the optical element is arranged and positioned, with the element alignment mark substantially aligned with the substrate alignment mark, so as to position the first transmission surface at an orientation relative to the substrate surface and to the first optical waveguide and the additional optical waveguide so as to optically end-couple the first and additional optical waveguides by external reflection from the first transmission surface.
13. The method of claim 12 wherein the optical element further comprises a lens formed on the second transmission surface, the lens comprising (i) a curved portion of the second transmission surface, (ii) a Fresnel lens formed on the second transmission surface, or (iii) an index-gradient lens formed at the second transmission surface, the lens being arranged and positioned so that the optical beam transmitted through the second transmission surface passes through the lens.
14. The method of claim 12 wherein the optical element further comprises an aperture on the second transmission surface, the aperture comprising an opening in a substantially opaque coating on the second transmission surface, the aperture being arranged and positioned so that the optical beam transmitted through the second transmission surface passes through the aperture.
15. The method of claim 14 wherein the substantially opaque coating includes at least one metal layer.
16. The method of claim 12 wherein:
the optical element further comprises a lens formed on the second transmission surface, the lens comprising a curved portion of the second transmission surface, the lens being arranged and positioned so that the optical beam transmitted through the second transmission surface passes through the lens;
the optical element further comprises an aperture on the second transmission surface, the aperture comprising an opening in a substantially opaque coating on the second transmission surface, the aperture being arranged and positioned so that the optical beam transmitted through the second transmission surface passes through the aperture;
at least a portion of the lens is exposed by the aperture; and
the substantially opaque coating includes at least one metal layer.
17. The method of claim 12 wherein the element alignment mark comprises an exposed edge of a metal layer on the optical element or a metal-coated surface formed on the optical element.
18. The method of claim 12 wherein the optical coating comprises a dichroic optical coating or a spectrally-selective filter coating.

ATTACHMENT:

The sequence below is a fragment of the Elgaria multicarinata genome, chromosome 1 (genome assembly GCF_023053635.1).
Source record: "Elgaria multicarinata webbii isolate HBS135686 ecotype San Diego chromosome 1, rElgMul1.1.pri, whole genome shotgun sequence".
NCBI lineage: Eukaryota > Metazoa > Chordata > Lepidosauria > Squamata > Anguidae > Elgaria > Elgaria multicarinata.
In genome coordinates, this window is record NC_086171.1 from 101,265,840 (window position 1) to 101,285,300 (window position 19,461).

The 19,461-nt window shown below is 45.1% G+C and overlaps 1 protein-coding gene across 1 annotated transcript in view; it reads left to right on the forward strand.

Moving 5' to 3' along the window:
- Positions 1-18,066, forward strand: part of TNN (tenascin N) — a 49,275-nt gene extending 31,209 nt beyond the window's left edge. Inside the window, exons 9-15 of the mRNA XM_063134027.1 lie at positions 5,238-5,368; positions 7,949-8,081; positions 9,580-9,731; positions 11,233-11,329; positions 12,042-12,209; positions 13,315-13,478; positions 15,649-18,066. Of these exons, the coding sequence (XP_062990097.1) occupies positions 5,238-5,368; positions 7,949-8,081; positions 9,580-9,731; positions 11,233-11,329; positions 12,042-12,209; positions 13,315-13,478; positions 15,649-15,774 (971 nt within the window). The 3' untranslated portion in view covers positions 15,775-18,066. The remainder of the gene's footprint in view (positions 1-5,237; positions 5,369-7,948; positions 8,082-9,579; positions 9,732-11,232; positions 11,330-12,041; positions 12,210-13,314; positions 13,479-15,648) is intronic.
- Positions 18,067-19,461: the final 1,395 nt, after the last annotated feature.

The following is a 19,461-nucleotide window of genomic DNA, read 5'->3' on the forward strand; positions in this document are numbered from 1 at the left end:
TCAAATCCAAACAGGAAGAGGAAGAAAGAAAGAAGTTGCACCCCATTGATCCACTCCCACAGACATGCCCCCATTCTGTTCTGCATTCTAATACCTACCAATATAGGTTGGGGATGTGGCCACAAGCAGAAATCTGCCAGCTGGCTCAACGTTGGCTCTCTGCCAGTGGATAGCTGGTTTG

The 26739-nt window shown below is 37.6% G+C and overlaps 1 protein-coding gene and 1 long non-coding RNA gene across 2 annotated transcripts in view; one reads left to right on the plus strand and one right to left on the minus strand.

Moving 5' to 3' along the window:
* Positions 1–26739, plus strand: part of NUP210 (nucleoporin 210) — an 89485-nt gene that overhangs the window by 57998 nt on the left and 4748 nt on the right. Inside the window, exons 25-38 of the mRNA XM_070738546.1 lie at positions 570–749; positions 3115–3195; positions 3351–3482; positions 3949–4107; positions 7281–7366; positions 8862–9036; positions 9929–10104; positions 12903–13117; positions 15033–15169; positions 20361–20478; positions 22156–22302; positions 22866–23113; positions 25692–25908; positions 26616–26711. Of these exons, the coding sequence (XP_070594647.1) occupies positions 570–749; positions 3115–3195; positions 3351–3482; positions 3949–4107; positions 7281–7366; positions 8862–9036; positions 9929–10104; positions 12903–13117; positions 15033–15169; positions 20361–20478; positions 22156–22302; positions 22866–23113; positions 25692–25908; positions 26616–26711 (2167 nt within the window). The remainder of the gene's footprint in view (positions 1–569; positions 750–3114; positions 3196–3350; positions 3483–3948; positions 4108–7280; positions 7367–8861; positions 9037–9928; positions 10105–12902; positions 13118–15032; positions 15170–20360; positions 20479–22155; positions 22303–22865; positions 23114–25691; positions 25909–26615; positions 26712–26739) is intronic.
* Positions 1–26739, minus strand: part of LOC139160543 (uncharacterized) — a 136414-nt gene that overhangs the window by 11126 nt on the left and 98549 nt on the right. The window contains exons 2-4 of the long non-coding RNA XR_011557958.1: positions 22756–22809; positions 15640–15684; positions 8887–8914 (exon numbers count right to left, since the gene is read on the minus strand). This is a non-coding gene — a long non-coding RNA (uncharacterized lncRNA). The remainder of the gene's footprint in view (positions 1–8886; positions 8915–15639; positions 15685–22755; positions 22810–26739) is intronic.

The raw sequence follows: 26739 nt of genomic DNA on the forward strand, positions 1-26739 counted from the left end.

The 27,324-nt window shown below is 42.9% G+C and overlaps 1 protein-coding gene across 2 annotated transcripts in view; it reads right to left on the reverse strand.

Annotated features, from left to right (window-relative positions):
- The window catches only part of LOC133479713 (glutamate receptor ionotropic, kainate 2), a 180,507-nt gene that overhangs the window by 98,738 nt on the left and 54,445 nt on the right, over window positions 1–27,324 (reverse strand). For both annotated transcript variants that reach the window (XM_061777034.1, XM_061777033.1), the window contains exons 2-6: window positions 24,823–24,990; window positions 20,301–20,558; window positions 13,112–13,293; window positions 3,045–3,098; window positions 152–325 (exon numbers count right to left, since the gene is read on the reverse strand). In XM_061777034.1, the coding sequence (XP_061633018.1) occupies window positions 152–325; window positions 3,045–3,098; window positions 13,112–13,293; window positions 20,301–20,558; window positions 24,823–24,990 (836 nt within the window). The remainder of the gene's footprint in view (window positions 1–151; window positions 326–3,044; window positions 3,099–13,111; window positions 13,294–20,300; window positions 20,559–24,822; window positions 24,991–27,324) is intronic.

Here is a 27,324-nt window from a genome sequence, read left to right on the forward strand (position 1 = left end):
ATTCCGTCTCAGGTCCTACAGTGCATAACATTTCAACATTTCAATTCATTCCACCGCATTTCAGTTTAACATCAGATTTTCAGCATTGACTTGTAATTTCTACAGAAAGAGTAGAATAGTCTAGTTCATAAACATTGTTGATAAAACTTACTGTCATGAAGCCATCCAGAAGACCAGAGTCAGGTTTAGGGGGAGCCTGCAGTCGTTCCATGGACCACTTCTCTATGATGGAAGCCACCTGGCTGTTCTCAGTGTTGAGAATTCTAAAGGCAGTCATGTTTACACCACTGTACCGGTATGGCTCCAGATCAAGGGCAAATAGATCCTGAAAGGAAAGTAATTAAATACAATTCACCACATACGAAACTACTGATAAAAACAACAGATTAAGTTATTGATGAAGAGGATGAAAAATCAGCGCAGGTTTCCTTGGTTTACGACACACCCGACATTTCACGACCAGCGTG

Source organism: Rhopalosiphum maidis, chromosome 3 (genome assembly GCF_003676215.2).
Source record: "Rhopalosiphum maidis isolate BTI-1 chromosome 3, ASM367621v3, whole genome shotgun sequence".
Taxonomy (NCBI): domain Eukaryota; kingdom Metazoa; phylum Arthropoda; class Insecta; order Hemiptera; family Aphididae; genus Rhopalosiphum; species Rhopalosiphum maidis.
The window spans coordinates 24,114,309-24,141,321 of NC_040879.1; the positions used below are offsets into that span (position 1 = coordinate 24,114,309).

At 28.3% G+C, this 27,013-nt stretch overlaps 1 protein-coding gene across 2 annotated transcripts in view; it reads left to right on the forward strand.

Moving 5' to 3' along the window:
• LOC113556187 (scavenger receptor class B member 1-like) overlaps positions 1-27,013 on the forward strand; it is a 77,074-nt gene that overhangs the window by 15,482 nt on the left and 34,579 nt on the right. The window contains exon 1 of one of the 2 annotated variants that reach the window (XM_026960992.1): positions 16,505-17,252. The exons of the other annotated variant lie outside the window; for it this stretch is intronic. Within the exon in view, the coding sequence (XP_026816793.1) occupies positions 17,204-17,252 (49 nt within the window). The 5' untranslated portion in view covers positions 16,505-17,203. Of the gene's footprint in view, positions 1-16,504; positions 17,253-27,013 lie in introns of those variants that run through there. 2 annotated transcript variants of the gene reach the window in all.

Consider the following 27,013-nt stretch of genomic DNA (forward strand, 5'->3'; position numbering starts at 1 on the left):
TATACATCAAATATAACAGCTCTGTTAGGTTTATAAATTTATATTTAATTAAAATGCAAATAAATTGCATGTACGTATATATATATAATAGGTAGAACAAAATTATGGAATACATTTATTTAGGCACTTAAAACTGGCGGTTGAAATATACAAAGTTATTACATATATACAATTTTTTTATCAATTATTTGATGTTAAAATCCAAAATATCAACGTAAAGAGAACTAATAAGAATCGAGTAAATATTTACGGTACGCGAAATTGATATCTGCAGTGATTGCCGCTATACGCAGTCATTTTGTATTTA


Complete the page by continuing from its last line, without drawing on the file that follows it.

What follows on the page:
19. The method of claim 12 wherein the optical element comprises semiconductor material.
20. The method of claim 19 wherein at least one of the transmission surfaces or the mounting surface is substantially parallel to a corresponding crystal plane of the semiconductor material.
Description
BENEFIT CLAIMS TO RELATED APPLICATIONS

This application is a continuation of U.S. non-provisional application Ser. No. 12/114,605 filed May 2, 2008 (now U.S. Pat. No. 7,622,708 issued Nov. 24, 2009), which in turn claims benefit of U.S. provisional App. No. 60/915,677 filed May 2, 2007, both of said applications being hereby incorporated by reference as if fully set forth herein.

BACKGROUND

The field of the present invention relates to optical elements. In particular, optical elements are disclosed herein that enable free-space optical propagation between an optical waveguide and another optical waveguide, component, or device.

Planar optical waveguides are suitable for implementing a variety of optical devices for use in telecommunications and other fields. For the purposes of the present disclosure and appended claims, the term “planar optical waveguide” is intended to generally encompass waveguide structures deposited or otherwise formed on a substantially planar substrate. Optical paths defined by or among such planar waveguides can be arranged in two or three dimensions. In addition to the planar waveguides, the planar waveguide substrate often also includes (by fabrication and/or placement thereon): alignment or support structures for placement of optical components or devices on the substrate; V-grooves or other alignment or support structures for positioning of optical fibers and/or fiber-optic tapers on the substrate; compensators, gratings, filters, or other optical components, elements, or devices; electrical contacts or traces for enabling electronic access to active devices on the substrate; or other suitable components. Reflective or transmissive optical elements including, but not limited to, mirrors, beamsplitters, beam combiners, filters, lenses, and so forth are disclosed herein for use with one or more planar optical waveguides that enable free-space optical propagation between an optical waveguide and another optical waveguide, component, or device.